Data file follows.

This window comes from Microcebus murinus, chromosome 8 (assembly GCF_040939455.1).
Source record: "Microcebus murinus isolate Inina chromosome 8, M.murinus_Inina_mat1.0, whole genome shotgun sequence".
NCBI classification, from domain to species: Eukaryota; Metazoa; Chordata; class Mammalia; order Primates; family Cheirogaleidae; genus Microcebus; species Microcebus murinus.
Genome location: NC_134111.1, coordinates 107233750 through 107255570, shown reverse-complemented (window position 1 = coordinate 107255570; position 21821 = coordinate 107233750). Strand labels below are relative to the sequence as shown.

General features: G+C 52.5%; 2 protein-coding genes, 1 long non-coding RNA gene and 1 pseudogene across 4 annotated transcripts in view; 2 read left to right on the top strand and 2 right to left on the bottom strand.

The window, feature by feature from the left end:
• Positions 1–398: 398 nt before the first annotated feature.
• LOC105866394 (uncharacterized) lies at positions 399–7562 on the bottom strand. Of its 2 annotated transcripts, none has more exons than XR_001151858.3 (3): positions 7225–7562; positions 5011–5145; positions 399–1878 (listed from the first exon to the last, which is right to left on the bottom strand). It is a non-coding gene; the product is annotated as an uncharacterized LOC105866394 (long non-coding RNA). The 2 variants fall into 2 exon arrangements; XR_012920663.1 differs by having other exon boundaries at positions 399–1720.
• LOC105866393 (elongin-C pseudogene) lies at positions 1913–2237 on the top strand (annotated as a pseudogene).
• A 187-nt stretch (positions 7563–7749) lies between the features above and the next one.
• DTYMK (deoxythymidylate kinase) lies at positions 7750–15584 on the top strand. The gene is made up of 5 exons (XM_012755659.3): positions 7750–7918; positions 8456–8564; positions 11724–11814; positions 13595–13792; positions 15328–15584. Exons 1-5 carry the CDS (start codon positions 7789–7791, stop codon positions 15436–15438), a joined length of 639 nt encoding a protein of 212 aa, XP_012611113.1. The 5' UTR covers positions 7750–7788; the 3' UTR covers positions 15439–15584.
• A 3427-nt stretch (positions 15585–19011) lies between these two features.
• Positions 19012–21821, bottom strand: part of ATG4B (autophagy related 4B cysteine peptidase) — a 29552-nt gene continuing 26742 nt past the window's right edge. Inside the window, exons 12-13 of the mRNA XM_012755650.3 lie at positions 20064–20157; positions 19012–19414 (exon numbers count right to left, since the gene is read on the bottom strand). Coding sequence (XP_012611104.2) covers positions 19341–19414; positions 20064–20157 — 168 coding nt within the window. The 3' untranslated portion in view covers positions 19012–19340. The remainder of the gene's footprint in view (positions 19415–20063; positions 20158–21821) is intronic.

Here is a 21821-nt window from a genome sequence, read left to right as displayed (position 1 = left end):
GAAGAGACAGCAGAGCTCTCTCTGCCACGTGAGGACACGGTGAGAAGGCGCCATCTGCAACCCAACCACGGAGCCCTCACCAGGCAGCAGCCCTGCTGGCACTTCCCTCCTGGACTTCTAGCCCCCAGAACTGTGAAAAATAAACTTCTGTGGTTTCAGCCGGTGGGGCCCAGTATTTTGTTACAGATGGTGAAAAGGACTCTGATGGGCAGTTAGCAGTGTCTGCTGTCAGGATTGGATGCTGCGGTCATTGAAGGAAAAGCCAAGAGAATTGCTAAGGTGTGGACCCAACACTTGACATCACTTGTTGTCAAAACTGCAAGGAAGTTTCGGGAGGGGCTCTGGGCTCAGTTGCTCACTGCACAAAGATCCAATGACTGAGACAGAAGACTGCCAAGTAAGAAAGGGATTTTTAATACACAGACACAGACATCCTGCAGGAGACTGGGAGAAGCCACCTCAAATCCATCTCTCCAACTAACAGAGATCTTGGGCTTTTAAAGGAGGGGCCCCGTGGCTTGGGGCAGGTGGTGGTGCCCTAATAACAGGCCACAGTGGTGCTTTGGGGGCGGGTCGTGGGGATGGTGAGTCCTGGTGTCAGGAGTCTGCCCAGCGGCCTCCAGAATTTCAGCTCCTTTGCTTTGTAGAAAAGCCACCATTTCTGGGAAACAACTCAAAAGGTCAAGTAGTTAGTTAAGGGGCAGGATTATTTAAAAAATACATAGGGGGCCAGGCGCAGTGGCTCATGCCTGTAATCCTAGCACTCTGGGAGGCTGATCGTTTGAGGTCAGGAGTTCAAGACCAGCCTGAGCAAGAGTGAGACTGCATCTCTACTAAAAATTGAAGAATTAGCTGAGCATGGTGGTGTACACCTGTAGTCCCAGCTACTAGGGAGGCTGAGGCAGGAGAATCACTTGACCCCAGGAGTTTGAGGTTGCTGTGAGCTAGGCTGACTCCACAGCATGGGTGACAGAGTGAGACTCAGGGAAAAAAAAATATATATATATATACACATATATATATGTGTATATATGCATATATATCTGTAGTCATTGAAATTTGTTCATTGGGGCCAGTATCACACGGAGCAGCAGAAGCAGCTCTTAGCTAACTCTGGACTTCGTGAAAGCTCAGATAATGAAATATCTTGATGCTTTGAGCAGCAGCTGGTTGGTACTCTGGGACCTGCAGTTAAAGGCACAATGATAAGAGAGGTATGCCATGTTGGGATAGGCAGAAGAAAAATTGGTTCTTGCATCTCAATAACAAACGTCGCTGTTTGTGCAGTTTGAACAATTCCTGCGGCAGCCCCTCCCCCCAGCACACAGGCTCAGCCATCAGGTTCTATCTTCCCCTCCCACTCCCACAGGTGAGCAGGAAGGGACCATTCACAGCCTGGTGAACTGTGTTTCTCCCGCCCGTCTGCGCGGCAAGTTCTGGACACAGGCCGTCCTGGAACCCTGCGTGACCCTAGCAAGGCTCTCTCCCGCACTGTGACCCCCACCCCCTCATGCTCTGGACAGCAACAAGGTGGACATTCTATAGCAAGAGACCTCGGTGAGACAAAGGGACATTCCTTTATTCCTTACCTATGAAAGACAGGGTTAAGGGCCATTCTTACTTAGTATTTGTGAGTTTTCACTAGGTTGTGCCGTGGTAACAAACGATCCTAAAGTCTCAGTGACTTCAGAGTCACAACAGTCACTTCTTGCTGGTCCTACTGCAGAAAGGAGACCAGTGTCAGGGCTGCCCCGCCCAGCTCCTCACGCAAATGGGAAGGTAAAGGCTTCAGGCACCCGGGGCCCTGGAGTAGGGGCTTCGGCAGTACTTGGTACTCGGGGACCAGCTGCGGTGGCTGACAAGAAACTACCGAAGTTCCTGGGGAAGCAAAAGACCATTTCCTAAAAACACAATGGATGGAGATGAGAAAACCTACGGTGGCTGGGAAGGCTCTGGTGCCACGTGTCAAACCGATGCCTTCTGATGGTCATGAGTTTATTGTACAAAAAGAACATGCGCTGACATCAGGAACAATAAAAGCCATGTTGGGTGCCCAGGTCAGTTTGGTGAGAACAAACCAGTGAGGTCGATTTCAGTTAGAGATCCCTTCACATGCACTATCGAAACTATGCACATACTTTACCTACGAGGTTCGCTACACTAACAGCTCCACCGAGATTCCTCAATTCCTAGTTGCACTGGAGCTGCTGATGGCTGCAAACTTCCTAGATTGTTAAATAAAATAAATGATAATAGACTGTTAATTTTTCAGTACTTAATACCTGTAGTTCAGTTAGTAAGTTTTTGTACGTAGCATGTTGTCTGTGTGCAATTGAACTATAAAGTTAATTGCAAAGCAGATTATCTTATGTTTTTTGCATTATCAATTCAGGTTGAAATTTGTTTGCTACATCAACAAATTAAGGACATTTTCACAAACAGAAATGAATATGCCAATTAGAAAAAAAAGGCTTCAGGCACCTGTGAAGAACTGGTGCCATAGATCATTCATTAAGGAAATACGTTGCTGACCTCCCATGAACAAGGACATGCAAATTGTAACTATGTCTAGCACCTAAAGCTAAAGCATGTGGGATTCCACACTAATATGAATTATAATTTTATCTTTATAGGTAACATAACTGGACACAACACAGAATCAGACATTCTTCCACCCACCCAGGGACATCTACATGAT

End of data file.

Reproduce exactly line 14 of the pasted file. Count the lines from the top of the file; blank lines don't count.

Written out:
Here is a 21821-nt window from a genome sequence, read left to right as displayed (position 1 = left end):